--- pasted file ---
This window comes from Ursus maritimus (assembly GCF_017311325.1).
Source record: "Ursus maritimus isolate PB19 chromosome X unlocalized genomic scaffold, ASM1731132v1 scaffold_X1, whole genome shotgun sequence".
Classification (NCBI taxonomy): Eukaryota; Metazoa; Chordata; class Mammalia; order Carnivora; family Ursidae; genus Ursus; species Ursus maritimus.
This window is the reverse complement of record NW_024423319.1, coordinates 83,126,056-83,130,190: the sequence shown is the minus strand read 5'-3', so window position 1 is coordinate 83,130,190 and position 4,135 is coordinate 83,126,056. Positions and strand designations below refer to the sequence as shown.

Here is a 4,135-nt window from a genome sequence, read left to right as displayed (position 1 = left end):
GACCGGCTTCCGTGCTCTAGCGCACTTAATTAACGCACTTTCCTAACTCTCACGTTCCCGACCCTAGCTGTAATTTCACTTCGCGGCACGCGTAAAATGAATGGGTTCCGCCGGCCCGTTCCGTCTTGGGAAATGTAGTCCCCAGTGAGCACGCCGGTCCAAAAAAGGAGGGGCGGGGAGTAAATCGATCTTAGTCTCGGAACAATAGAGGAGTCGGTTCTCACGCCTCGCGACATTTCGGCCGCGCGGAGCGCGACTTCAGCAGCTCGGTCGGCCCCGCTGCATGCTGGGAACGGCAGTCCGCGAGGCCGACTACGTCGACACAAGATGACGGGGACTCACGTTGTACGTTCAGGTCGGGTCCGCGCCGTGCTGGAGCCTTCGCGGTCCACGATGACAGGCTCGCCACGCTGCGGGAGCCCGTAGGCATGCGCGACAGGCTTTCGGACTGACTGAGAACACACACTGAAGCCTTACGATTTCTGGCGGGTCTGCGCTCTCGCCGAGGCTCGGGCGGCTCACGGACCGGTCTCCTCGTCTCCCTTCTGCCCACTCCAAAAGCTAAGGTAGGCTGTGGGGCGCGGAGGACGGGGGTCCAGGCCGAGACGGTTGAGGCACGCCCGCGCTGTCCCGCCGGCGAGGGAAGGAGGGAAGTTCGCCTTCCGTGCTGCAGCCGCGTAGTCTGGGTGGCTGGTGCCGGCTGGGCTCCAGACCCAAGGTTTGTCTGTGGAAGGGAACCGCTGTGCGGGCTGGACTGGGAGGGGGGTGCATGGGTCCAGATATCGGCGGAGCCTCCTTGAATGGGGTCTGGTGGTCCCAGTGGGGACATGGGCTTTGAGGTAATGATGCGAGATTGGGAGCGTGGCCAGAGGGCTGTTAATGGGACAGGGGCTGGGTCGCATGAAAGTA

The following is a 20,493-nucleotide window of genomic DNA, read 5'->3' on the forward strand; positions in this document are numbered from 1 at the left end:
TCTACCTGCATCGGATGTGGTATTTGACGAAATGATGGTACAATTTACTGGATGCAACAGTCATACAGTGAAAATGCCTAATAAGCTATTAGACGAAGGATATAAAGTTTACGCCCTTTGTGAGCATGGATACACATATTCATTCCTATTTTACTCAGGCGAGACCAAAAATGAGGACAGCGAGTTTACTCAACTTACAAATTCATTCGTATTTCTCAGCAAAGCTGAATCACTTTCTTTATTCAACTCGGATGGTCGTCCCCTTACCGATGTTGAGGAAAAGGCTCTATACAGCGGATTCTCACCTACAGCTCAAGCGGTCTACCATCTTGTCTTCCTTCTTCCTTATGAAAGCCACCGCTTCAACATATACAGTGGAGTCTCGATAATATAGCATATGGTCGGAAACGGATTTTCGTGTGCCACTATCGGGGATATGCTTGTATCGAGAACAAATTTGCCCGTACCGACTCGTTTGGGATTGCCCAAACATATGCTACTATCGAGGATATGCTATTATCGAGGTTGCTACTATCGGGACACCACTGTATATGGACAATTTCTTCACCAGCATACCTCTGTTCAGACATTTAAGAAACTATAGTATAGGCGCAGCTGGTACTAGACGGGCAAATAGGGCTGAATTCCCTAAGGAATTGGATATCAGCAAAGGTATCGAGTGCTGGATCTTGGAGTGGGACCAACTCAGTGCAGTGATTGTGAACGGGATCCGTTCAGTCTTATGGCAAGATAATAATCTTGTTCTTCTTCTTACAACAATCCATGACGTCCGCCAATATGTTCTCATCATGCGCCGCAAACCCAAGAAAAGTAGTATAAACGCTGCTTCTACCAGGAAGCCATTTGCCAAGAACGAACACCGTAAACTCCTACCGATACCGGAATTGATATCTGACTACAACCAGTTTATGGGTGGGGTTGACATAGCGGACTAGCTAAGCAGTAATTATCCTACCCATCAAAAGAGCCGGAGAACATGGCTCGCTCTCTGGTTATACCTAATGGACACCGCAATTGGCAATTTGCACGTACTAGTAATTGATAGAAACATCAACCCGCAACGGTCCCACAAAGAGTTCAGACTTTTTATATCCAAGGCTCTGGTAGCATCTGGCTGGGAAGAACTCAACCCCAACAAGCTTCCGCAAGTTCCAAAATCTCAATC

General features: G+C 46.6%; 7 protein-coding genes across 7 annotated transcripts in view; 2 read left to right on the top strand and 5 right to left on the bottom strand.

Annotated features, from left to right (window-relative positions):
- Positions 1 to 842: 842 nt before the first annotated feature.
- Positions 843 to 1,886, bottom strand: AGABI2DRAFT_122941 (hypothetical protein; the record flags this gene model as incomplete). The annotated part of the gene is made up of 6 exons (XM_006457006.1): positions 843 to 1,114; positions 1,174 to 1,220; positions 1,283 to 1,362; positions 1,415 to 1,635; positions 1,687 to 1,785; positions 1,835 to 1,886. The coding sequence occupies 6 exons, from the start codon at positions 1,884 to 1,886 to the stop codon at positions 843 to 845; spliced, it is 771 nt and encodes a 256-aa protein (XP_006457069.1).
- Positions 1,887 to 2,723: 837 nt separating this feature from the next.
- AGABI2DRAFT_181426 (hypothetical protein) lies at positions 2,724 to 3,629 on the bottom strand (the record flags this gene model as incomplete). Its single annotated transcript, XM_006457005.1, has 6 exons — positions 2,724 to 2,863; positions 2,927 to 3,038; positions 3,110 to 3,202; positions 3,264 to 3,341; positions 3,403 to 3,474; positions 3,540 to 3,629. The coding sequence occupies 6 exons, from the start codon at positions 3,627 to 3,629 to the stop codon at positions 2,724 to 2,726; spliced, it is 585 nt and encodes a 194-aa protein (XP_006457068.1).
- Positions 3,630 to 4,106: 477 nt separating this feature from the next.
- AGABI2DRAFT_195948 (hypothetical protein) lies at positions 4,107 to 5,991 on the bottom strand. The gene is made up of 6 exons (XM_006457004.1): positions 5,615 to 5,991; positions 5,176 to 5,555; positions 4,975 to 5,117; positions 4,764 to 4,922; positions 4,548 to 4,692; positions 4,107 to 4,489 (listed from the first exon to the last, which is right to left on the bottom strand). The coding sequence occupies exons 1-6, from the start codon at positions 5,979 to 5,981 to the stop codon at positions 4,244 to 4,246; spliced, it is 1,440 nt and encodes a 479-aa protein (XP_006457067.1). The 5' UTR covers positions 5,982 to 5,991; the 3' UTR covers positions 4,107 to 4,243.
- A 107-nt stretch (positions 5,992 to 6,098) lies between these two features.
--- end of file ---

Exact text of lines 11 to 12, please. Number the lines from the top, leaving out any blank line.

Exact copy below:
- Positions 1 to 842: 842 nt before the first annotated feature.
- Positions 843 to 1,886, bottom strand: AGABI2DRAFT_122941 (hypothetical protein; the record flags this gene model as incomplete). The annotated part of the gene is made up of 6 exons (XM_006457006.1): positions 843 to 1,114; positions 1,174 to 1,220; positions 1,283 to 1,362; positions 1,415 to 1,635; positions 1,687 to 1,785; positions 1,835 to 1,886. The coding sequence occupies 6 exons, from the start codon at positions 1,884 to 1,886 to the stop codon at positions 843 to 845; spliced, it is 771 nt and encodes a 256-aa protein (XP_006457069.1).